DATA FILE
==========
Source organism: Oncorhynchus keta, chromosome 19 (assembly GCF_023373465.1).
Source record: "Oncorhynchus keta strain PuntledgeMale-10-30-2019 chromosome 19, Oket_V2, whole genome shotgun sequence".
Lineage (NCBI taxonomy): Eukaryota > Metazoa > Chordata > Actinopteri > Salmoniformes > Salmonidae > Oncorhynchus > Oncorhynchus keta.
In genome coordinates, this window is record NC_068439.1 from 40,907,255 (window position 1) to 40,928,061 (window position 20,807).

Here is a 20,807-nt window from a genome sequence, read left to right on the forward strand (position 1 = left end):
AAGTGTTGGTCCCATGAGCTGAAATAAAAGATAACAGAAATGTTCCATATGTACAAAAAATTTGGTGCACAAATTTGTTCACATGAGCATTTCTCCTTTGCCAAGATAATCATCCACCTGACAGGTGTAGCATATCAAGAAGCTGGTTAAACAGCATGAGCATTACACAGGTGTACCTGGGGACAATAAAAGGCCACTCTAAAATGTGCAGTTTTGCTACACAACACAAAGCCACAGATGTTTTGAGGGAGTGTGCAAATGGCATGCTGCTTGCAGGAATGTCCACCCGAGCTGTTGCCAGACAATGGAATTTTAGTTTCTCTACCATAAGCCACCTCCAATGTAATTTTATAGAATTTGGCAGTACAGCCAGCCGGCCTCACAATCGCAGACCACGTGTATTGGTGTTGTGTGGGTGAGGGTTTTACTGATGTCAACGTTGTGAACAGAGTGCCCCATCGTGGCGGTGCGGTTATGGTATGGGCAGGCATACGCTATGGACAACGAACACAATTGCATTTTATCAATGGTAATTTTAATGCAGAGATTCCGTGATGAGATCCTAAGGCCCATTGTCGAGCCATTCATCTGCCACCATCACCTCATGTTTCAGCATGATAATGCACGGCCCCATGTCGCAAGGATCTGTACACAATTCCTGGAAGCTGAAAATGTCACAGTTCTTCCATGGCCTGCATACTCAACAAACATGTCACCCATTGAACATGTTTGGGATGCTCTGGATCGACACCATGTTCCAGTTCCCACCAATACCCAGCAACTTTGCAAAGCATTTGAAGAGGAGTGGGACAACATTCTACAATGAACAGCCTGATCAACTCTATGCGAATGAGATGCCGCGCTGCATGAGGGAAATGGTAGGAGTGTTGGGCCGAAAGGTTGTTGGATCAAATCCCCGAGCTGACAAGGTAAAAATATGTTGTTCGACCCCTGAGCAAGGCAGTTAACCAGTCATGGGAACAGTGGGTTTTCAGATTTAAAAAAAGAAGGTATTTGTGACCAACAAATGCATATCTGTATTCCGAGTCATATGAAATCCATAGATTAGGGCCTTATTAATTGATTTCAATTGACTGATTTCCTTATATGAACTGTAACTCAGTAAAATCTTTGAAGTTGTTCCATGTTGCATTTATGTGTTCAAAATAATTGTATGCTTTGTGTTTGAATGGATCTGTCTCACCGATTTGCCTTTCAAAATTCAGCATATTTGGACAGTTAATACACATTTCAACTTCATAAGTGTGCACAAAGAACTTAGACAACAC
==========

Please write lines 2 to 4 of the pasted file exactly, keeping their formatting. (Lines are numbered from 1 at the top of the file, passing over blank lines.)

Source record: "Oncorhynchus keta strain PuntledgeMale-10-30-2019 chromosome 19, Oket_V2, whole genome shotgun sequence".
Lineage (NCBI taxonomy): Eukaryota > Metazoa > Chordata > Actinopteri > Salmoniformes > Salmonidae > Oncorhynchus > Oncorhynchus keta.
In genome coordinates, this window is record NC_068439.1 from 40,907,255 (window position 1) to 40,928,061 (window position 20,807).